Friday, November 2, 2007

Hurricane - Dominican Republic NOV

SANTO DOMINGO (AFP) - The death toll from Tropical Storm Noel's Caribbean rampage rose to 100 on Thursday, as floodwaters hampered the rescue of people trapped on rooftops in the Dominican Republic.

Even as the deadly storm barreled over Nassau, the capital of the Bahamas, its sequels still wrought havoc in the Dominican Republic Thursday, four days after it slammed into the Caribbean nation.

The death toll in that country rose to 66 people, with 27 more reported missing, officials said on Thursday.

In Haiti, which shares the island of Hispaniola with the Dominican Republic, the death toll reached 34, officials said on Thursday. A further 14 people were listed as missing.

No deaths were reported in Cuba, which was hit on Wednesday, but there was significant damage to agricultural fields.

The islands of the northwestern Bahamas were placed under a hurricane watch amid concerns the storm could strengthen as it barrels over the Atlantic Ocean.

Residents boarded up their homes and stocked up on basic goods, as schools shut down and Bahamasair grounded its flights.

Forecasters warned Noel could dump as much as 38 centimeters (15 inches) of rain on Bahamian islands.

Even after the storm left the Caribbean basin for the Atlantic Ocean, the three countries slammed by Noel earlier in the week remained on high alert.

"Rains in Hispaniola and Cuba are expected to cause life-threatening flash floods and mudslides," said forecaster James Franklin of the Miami-based National Hurricane Center (NHC).

Noel's rip through the Caribbean came at a time when dams were already full, rivers bloated and the soil saturated from weeks of rain.

Rescue officials said improved visibility made it possible for the first time on Thursday to deploy helicopters to the worst affected areas of the Dominican Republic, where surging flood waters forced people to perch on their rooftops.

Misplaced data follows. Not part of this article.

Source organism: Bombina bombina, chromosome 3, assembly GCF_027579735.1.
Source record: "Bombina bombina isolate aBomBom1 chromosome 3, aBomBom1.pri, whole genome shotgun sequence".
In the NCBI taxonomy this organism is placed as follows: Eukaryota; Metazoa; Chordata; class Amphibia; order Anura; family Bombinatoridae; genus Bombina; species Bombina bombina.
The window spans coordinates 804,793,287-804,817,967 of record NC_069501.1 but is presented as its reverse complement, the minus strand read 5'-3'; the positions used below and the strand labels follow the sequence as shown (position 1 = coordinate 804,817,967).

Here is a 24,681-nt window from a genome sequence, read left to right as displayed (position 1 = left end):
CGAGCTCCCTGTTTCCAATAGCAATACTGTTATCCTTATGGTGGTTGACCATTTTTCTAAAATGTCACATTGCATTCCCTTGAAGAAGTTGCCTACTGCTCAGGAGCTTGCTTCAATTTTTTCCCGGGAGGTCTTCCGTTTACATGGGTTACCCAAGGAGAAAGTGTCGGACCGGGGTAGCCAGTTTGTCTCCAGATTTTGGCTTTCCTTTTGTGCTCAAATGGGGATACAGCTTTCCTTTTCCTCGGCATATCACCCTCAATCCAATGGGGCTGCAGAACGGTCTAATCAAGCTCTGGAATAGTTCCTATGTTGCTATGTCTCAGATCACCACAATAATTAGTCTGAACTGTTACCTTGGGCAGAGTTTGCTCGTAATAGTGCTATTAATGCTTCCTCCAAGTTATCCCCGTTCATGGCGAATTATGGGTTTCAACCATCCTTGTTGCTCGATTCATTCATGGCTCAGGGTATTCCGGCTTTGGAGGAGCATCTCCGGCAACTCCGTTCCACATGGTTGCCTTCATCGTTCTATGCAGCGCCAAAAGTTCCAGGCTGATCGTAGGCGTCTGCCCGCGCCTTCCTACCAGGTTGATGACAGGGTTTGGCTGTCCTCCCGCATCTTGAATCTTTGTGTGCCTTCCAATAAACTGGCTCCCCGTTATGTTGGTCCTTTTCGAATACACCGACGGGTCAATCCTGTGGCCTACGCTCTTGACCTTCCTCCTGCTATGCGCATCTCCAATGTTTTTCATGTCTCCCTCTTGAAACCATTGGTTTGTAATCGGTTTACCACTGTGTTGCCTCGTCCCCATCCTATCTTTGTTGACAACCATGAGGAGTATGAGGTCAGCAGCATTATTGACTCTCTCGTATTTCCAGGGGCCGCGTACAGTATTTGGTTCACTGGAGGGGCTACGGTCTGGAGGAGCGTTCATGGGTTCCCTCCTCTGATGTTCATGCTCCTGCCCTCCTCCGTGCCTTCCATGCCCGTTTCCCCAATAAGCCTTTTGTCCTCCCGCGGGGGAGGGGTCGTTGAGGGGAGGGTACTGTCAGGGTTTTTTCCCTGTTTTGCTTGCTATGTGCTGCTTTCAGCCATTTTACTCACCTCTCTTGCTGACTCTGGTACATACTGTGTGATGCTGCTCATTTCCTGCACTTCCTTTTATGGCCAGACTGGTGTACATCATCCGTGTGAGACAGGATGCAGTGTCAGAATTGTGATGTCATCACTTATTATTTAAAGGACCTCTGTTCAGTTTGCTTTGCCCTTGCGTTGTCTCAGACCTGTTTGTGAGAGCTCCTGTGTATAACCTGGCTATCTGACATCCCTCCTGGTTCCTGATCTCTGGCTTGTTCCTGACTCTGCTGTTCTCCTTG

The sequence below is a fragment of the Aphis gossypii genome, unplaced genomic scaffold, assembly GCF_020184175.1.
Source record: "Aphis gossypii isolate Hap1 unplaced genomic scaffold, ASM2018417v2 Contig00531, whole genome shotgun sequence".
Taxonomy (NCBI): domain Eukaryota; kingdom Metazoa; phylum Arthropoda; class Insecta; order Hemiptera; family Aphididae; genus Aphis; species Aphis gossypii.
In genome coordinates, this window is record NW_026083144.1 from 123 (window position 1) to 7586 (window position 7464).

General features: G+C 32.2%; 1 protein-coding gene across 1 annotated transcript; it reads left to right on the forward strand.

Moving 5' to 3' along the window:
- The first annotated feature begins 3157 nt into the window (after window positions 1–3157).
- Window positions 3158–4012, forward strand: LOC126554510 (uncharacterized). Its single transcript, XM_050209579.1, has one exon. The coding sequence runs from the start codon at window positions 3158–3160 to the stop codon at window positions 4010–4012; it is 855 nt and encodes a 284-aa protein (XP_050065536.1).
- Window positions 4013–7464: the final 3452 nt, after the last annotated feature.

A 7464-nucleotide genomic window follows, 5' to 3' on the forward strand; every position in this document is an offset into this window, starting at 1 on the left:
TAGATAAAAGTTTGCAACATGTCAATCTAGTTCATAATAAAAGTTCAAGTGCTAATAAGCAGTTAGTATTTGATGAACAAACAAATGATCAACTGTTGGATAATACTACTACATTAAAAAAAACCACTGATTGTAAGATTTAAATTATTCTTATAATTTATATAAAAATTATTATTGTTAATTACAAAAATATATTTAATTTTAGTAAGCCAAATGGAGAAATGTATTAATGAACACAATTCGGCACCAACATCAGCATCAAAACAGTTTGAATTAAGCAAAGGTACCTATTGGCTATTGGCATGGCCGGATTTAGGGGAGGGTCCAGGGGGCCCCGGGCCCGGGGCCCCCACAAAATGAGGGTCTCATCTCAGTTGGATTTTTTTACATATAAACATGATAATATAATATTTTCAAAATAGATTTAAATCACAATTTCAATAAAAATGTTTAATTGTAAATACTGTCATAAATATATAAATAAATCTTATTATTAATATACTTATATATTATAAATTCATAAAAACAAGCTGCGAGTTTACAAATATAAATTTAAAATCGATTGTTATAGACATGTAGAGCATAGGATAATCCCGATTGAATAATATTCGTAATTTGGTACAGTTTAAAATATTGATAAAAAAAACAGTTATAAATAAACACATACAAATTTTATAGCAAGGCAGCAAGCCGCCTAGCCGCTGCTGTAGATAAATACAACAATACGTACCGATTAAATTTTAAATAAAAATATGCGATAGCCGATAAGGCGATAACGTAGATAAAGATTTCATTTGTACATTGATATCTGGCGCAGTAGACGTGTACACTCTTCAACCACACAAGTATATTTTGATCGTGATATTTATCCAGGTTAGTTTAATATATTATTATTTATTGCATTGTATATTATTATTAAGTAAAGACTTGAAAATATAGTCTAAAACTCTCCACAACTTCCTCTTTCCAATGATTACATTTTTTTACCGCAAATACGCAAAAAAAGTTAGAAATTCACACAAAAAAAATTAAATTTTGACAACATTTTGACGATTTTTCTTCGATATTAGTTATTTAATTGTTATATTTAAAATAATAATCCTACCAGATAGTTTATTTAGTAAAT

Torrents of water smashed several bridges, while authorities reported that 664 homes were destroyed and a further 15,600 were damaged. In all 62,428 people have fled their homes, 21,503 of whom are staying in official shelters.

The Dominican government is seeking international emergency loans for a total of 100 million dollars to deal with the disaster, officials said.

In Haiti, the fatalities included a 14-year-old girl and her mother killed when an uprooted tree crushed their house in the capital, while several homes were swept away by floods.

"I want to appeal to the whole world .... send clothes, blankets, food, every thing you can," said Gustave Benoit, the deputy mayor of Cite Soleil, a slum in the Haitian capital that at the best of times looks like it has been hit by a powerful hurricane.

With thousands of people in need of urgent assistance, Benoit did what he could to help, handing out rice and water from his beat up car.

In Cuba, almost 1,300 homes were damaged. Some interior areas remain incommunicado due to flooded roads, and coffee crops were damaged by flooding.

Noel on Thursday morning packed maximum sustained winds of 95 kilometers (60 miles) per hour, with higher gusts, the NHC said, adding that some strengthening was possible in the course of the day.

At 1800 GMT, the center of the storm was located near Nassau and moving in a north-northwesterly direction that would take it over other islands of the Bahamas archipelago and then over open Atlantic waters.

It packed maximum sustained winds of 95 kilometers (65 miles) per hour, with higher gusts with some strengthening possible later Thursday, the NHC said. - Source

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